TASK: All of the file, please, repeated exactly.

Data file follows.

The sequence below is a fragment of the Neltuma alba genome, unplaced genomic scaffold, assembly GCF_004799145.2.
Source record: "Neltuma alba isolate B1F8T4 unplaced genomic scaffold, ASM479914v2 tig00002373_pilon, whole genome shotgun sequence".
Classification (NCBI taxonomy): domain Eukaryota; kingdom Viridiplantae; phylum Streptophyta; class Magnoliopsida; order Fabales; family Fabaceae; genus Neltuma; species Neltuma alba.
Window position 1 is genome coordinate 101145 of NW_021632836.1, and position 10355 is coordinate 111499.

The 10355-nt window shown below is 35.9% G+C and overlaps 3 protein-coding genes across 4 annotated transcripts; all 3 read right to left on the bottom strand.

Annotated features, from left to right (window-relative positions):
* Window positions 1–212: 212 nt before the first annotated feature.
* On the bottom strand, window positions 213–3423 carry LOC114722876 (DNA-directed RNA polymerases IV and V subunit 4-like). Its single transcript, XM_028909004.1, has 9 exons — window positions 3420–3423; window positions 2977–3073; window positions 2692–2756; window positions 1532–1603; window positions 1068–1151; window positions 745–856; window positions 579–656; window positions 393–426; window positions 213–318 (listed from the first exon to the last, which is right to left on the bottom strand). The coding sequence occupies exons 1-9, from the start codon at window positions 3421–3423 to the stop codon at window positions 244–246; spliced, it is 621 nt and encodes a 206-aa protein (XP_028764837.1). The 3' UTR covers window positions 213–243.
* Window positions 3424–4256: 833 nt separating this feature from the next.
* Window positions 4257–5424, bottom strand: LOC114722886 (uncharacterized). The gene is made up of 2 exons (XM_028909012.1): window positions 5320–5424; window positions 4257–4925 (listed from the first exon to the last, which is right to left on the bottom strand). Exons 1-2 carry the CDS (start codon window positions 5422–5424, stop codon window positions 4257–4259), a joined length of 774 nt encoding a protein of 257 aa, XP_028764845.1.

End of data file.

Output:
The sequence below is a fragment of the Neltuma alba genome, unplaced genomic scaffold, assembly GCF_004799145.2.
Source record: "Neltuma alba isolate B1F8T4 unplaced genomic scaffold, ASM479914v2 tig00002373_pilon, whole genome shotgun sequence".
Classification (NCBI taxonomy): domain Eukaryota; kingdom Viridiplantae; phylum Streptophyta; class Magnoliopsida; order Fabales; family Fabaceae; genus Neltuma; species Neltuma alba.
Window position 1 is genome coordinate 101145 of NW_021632836.1, and position 10355 is coordinate 111499.

The 10355-nt window shown below is 35.9% G+C and overlaps 3 protein-coding genes across 4 annotated transcripts; all 3 read right to left on the bottom strand.

Annotated features, from left to right (window-relative positions):
* Window positions 1–212: 212 nt before the first annotated feature.
* On the bottom strand, window positions 213–3423 carry LOC114722876 (DNA-directed RNA polymerases IV and V subunit 4-like). Its single transcript, XM_028909004.1, has 9 exons — window positions 3420–3423; window positions 2977–3073; window positions 2692–2756; window positions 1532–1603; window positions 1068–1151; window positions 745–856; window positions 579–656; window positions 393–426; window positions 213–318 (listed from the first exon to the last, which is right to left on the bottom strand). The coding sequence occupies exons 1-9, from the start codon at window positions 3421–3423 to the stop codon at window positions 244–246; spliced, it is 621 nt and encodes a 206-aa protein (XP_028764837.1). The 3' UTR covers window positions 213–243.
* Window positions 3424–4256: 833 nt separating this feature from the next.
* Window positions 4257–5424, bottom strand: LOC114722886 (uncharacterized). The gene is made up of 2 exons (XM_028909012.1): window positions 5320–5424; window positions 4257–4925 (listed from the first exon to the last, which is right to left on the bottom strand). Exons 1-2 carry the CDS (start codon window positions 5422–5424, stop codon window positions 4257–4259), a joined length of 774 nt encoding a protein of 257 aa, XP_028764845.1.